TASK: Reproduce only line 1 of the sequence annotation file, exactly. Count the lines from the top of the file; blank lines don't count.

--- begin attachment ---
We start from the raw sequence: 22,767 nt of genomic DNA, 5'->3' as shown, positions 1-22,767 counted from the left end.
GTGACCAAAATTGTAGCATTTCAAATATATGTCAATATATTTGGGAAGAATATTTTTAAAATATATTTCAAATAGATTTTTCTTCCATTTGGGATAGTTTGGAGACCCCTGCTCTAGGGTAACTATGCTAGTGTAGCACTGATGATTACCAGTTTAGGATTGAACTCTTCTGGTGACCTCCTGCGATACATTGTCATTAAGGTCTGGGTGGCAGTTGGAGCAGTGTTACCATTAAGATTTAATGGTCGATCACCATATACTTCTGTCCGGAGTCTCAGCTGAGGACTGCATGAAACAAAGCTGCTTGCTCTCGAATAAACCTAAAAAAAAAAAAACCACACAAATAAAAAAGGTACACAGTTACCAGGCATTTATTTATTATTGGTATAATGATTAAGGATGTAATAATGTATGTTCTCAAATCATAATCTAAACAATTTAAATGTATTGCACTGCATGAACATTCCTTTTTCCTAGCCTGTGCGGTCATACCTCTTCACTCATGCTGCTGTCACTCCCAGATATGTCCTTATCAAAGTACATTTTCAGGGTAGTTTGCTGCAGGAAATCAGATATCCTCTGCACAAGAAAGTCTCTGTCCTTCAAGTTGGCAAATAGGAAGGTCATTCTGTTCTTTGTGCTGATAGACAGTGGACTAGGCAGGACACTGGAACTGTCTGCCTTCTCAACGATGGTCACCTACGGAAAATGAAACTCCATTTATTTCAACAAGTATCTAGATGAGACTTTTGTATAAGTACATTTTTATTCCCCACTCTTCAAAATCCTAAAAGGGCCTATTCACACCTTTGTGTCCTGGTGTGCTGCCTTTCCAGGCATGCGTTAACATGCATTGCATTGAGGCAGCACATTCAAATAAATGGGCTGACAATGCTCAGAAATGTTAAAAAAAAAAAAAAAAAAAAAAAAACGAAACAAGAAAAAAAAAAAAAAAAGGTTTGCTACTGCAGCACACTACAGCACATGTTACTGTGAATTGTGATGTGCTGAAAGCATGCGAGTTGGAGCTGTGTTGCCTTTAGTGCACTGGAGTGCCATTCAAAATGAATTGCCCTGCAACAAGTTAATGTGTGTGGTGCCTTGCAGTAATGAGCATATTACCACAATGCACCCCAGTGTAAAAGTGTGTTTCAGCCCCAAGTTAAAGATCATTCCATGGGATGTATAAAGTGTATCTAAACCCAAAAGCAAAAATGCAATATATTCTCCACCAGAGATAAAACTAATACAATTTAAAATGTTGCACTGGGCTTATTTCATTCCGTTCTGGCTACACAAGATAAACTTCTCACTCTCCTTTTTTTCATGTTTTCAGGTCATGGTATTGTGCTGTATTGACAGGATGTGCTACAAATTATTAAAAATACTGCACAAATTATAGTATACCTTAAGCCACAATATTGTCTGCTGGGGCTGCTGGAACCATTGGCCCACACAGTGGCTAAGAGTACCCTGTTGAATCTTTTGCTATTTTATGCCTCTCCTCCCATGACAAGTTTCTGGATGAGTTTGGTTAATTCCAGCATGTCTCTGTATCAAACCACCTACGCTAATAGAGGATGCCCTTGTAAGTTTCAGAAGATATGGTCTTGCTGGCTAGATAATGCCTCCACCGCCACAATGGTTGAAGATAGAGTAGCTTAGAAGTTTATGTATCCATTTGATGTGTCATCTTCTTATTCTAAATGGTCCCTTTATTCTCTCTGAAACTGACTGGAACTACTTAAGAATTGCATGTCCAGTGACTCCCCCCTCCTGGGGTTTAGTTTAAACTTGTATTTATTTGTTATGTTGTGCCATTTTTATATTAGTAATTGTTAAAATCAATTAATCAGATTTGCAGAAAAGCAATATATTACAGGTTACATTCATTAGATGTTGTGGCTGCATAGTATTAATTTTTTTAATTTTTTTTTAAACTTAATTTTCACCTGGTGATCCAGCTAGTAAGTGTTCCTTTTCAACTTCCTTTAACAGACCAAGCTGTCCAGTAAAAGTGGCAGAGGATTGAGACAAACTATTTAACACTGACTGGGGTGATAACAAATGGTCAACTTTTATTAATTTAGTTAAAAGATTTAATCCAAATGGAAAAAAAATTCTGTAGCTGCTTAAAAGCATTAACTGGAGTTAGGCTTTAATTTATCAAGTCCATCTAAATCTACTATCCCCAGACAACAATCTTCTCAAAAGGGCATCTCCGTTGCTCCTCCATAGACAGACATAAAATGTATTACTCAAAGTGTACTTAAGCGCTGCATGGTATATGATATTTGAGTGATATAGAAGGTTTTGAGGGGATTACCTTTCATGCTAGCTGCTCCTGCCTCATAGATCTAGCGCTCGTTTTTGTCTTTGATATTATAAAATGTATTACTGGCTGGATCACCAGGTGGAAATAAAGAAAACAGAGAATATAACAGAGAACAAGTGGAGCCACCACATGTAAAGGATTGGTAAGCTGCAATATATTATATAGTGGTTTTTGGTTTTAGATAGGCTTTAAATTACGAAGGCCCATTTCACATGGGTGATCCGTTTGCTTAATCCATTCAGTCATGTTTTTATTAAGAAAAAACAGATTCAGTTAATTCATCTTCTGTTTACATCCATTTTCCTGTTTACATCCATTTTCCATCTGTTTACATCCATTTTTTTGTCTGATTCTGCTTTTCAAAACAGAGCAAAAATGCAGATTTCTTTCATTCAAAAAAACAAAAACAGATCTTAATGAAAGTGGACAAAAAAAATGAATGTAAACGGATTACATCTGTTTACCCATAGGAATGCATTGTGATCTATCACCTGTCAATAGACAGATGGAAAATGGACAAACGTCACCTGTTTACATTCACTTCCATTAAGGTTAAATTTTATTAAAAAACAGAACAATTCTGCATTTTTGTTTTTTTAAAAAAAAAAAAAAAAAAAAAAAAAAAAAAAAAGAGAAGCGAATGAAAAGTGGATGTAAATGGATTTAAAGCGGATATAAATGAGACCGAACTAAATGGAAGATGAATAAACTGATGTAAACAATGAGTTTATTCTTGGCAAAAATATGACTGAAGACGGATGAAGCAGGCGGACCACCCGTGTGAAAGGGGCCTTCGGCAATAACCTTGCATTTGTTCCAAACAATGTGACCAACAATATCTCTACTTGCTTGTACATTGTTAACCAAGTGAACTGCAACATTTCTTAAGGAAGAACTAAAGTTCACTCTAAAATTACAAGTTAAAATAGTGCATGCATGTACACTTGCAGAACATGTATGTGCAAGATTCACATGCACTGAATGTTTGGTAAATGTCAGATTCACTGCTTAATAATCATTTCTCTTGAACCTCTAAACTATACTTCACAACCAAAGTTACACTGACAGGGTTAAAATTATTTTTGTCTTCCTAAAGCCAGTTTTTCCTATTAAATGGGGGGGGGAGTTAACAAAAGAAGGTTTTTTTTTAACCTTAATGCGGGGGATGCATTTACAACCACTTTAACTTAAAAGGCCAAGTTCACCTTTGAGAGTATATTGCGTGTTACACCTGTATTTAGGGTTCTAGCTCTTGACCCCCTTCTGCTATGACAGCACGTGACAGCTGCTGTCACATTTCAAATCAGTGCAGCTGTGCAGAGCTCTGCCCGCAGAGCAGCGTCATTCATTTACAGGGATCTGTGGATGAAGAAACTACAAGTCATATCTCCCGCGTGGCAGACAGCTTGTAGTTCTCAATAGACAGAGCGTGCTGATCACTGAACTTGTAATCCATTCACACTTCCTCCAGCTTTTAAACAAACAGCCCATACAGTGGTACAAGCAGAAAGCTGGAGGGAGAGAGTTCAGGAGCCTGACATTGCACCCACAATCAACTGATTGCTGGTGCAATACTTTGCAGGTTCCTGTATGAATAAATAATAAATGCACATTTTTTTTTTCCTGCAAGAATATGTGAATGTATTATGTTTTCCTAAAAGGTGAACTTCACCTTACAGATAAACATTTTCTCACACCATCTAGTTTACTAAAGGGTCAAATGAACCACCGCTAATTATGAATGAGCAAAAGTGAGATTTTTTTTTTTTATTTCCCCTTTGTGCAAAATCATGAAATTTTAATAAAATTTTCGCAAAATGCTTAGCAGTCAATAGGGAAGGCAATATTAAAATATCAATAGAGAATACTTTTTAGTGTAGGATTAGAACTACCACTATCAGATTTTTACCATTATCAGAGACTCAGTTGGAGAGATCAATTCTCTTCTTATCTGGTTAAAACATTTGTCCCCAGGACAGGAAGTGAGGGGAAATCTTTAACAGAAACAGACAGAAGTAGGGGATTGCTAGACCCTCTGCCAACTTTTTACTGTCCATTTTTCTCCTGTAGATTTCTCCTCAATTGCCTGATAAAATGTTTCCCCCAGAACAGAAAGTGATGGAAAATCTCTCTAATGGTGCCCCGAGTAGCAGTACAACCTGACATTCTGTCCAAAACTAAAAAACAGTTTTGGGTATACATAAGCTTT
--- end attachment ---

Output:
We start from the raw sequence: 22,767 nt of genomic DNA, 5'->3' as shown, positions 1-22,767 counted from the left end.